RHINELANDER - Wednesday the Senate passed a bill to provide billions of dollars in emergency aid to migrants.
Republicans and Democrats in Congress haven't been able to agree on a solution to fix the border crisis.
Many migrants looking for a better life in America are living in terrible conditions at border facilities.
One of them is now in Rhinelander to tell her story to a church congregation on Sunday.
In her home county of Nicaragua, Imelda took pride in her work.
"I am a professor, a pastor and all I did was work," Imelda said through translator Diego Duarte.
But her profession and her faith are the two things that forced her out of her home.
Imelda, who asked us not to use her last name, supported her students when they took part in "peace and justice" marches, so she says the government came after her.
"[My] family agreed that it was appropriate for [me] to move to the United States so [I] could be safe," said Imelda.
She left her children, mother, and whole family to take a 28-day journey to the United States.
"Most of the time it was through buses but sometimes [we] would have to travel on foot," said Imelda.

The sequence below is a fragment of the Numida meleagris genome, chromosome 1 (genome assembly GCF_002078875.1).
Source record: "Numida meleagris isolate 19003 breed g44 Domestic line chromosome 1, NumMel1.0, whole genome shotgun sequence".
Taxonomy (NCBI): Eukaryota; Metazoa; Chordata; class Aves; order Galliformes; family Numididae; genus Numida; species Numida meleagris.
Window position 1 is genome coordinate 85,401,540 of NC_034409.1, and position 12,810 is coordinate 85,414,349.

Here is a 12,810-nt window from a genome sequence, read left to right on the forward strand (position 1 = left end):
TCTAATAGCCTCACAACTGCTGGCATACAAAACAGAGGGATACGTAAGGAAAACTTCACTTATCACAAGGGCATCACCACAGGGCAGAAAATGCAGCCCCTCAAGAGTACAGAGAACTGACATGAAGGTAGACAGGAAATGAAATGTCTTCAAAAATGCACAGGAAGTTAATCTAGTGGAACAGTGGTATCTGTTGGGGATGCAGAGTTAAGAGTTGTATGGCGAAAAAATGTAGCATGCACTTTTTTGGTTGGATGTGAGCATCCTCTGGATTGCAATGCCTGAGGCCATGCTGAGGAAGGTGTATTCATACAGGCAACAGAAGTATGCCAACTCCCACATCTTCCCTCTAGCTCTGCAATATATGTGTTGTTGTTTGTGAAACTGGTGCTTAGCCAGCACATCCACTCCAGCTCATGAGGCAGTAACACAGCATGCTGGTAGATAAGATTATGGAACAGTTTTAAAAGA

She made the journey with only the clothes on her back. With the help of other religious people along the way, she made it to Arizona.
But once she arrived in the U.S., she was put in a detention facility with 750 other women for seven months.
"The situations would be extremely difficult and very harsh, they would mistreat [me] very badly, not just physically, but more than anything, mentally," said Imelda.
Imelda relied on her faith throughout the experience. Several churches across the country, including the First Congregational United Church of Christ in Rhinelander, paid Imelda's $12,500 bond to get her out of a detention center in Arizona.
Now she lives with her sponsor in Indianapolis. She wants to get the proper documentation to get a job and hopefully help her family come to the U.S. too.
"[I'm] asking to please give [us] an opportunity and look at [us] as human beings who are searching for an opportunity. Not only just [me] but those 750 women in Arizona," said Imelda.
Imelda will speak at the First Congregational United Church of Christ Sunday at 1 p.m.
The church is also collecting money to pay her legal fees. Imelda has to go before a judge to claim asylum.